Conversations with Self-Advocates: Part II
The Special Hope Foundation recently expanded its Self-Advocacy Advisory Committee, which, among other things, reviews the proposals that the Foundation receives and provides input on whether or not applicants should receive funding, and whether a proposal is designed well for people with disabilities.
Ivanova Smith, a member of the committee, was born in 1988 in Soviet occupied Latvia where she lived in an institutional orphanage and was diagnosed as developmentally disabled. When she was adopted at 5, she was still not able to communicate. Through school she struggled with learning math, reading and writing. Her family taught her to read because the school was not able to. Ivanova received special education services from kindergarten to grade 12, and also received support in higher education. Ivanova lives with her husband, Ian, who loves and supports her.
How did you learn about the Special Hope Foundation?
Ivanova: I learned about the foundation from a fellow activist who works for Autistic Self-Advocacy Network (ASAN)
What has been your experience with health care through the years?
Ivanova: My experience with health care is long. I had multiple surgeries on my feet and one on my eyes. So I have that experience being a patient. I now work for a medically focused leadership training called the LEND. It stands for Leadership Education in Neurodevelopment and Related Disability. There I was able to to gain lots of knowledge on how medical issues impact policy. I was the first Advocate Fellow for LEND in the Fall 2014. I was fellow for two years then I became UW LEND Advocate Faculty! I currently help new advocate fellows through the training. I gain lots knowledge on diagnostic evaluation work and how to screen for different type of disabilities in children. I also learned about how federal and state policy affect health care for children with developmental disability.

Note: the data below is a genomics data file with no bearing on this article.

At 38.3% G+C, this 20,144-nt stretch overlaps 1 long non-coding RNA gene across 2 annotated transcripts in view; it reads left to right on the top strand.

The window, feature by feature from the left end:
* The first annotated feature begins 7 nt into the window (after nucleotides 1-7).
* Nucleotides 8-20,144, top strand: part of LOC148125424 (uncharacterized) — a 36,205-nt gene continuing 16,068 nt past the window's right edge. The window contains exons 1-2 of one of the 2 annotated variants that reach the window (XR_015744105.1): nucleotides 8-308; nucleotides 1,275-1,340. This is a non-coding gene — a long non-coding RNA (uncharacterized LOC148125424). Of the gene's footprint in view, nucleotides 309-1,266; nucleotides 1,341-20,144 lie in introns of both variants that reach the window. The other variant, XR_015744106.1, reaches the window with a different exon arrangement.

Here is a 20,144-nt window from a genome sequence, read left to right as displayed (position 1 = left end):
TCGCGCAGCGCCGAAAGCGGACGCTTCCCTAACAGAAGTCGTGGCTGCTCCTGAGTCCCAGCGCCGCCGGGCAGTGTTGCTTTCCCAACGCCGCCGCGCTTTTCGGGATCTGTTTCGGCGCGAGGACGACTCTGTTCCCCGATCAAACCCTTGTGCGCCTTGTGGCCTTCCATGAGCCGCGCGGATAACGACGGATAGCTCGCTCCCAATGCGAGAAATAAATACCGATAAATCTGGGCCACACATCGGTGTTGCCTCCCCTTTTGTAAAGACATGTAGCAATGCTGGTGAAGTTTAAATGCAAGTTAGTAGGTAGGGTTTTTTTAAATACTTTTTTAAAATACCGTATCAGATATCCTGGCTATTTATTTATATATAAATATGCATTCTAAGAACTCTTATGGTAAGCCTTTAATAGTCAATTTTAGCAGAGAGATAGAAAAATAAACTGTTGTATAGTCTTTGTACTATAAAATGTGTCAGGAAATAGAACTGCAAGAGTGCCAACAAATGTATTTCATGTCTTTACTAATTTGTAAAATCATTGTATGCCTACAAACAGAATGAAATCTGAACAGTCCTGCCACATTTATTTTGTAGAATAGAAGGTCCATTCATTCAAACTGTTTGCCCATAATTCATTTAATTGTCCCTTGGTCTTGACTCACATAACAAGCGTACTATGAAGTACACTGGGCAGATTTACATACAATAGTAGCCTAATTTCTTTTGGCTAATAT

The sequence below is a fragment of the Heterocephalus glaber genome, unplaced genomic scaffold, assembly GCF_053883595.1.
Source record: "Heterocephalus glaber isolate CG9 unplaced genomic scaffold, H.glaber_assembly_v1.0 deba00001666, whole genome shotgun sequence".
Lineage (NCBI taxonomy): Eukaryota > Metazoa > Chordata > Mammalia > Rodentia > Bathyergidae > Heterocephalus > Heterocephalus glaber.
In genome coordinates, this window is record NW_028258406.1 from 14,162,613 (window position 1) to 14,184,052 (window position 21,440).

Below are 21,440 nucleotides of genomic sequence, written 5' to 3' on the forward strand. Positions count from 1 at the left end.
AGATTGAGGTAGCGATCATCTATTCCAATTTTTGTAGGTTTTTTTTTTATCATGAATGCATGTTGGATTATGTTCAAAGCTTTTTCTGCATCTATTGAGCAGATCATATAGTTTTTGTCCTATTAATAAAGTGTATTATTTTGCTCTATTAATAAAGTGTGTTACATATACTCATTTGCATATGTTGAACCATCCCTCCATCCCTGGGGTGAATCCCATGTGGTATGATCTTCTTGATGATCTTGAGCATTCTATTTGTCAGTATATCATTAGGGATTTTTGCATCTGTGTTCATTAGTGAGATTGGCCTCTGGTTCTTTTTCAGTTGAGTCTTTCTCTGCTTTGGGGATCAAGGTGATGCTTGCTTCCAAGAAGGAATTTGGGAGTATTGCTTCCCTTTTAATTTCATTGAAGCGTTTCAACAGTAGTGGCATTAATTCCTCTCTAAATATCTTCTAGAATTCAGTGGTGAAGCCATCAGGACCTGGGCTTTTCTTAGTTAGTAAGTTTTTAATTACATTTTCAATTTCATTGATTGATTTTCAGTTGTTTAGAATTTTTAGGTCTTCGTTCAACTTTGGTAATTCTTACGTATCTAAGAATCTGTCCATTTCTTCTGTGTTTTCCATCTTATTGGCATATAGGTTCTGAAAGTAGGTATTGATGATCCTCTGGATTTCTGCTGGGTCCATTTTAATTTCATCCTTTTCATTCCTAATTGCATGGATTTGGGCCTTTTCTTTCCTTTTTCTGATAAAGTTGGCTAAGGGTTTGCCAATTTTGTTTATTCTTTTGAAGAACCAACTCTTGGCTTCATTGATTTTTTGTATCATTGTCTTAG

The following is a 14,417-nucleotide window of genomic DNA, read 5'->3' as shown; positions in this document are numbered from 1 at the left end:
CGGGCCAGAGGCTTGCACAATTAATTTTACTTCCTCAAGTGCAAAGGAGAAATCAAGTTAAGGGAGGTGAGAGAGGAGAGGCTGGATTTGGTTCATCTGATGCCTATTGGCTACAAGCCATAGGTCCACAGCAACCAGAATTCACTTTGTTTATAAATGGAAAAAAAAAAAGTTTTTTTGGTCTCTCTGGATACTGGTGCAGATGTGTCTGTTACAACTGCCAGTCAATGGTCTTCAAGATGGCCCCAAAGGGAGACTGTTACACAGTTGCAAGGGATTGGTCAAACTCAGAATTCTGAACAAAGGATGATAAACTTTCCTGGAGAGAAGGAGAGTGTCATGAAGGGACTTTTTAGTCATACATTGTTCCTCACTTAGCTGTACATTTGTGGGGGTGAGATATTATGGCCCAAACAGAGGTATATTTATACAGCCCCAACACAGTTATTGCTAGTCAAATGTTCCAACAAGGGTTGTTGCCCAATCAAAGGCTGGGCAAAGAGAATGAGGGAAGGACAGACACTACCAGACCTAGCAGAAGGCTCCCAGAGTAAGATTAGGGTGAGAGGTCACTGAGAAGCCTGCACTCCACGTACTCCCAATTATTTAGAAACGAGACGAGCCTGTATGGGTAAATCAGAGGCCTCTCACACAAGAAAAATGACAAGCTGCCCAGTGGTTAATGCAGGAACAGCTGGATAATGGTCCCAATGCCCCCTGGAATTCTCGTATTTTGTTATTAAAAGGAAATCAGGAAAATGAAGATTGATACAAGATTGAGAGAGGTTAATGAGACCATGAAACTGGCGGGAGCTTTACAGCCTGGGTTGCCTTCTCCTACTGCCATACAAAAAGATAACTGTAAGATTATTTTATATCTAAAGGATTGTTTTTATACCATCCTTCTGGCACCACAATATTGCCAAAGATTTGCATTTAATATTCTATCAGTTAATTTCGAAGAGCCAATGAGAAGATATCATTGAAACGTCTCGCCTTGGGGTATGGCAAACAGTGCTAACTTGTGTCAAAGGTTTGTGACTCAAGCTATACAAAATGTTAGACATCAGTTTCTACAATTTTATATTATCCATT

What is the most common misconception that people have about you?
Ivanova: Through out my life I not been able to hide my disabilities. Lots of times people assumed I was slow. People used “retarded” and “child” to describe me because I hold a little wookies phlushy as a stress reliever. My autism is visible because I rock back in forth and have a speech impediment. But when I start talking about politics or history people see me as having knowledge. I want to help end this stigma of people with intellectual/developmental disabilities. When we are adults we should be respected as adults. We have intellect that can’t be measured with IQ testing, which is heavily biased for verbal language and math.
Was there an “aha” moment when you realized that you wanted to advocate not just for yourself, but for others with disabilities too?
Ivanova: I first wanted to become an advocate when I learned about my rights at Central Washington University. Before I went there, I was in a job situation where I was treated badly. I did not know my rights then. I also did not know my rights in public school where I was bullied greatly. I helped other people with disabilities not go through what I want through. CWU give me lots of information on disability justice. I was able to look at the history of advocacy which inspired me to be a advocate.
I am a devout Christian and I feel I am called by God to continue this work.
What kinds of things would you like to accomplish on the Advisory Committee of the Special Hope Foundation?
Ivanova: I want to help improve health care outcomes for people with disabilities. I hope I can help find best ways we can support organizations advocate for the rights of people with disabilities so we can have full and happy lives! We need make sure all disabled people have access to high quality care. I also want to help educate the medical community on the importance of not using the mental age model to explain how intellectual/developmental disabilities affect patients. Many People with I/DD have been discriminated against and have been barred from rights as adults and were not allowed full autonomy. The reason for these abuses is because we are seen mentally as children. And sadly lots of medical professionals use mental age to explain why a person has sudden impairments. Lots of times these false explanations cause people to lose the right to make their own decision in medical treatment. This needs to change. We all grow-up!
Thank you Ivanova!
The mission of the Special Hope Foundation is to promote the establishment of comprehensive healthcare for adults with developmental disabilities designed to meet their unique and fundamental needs.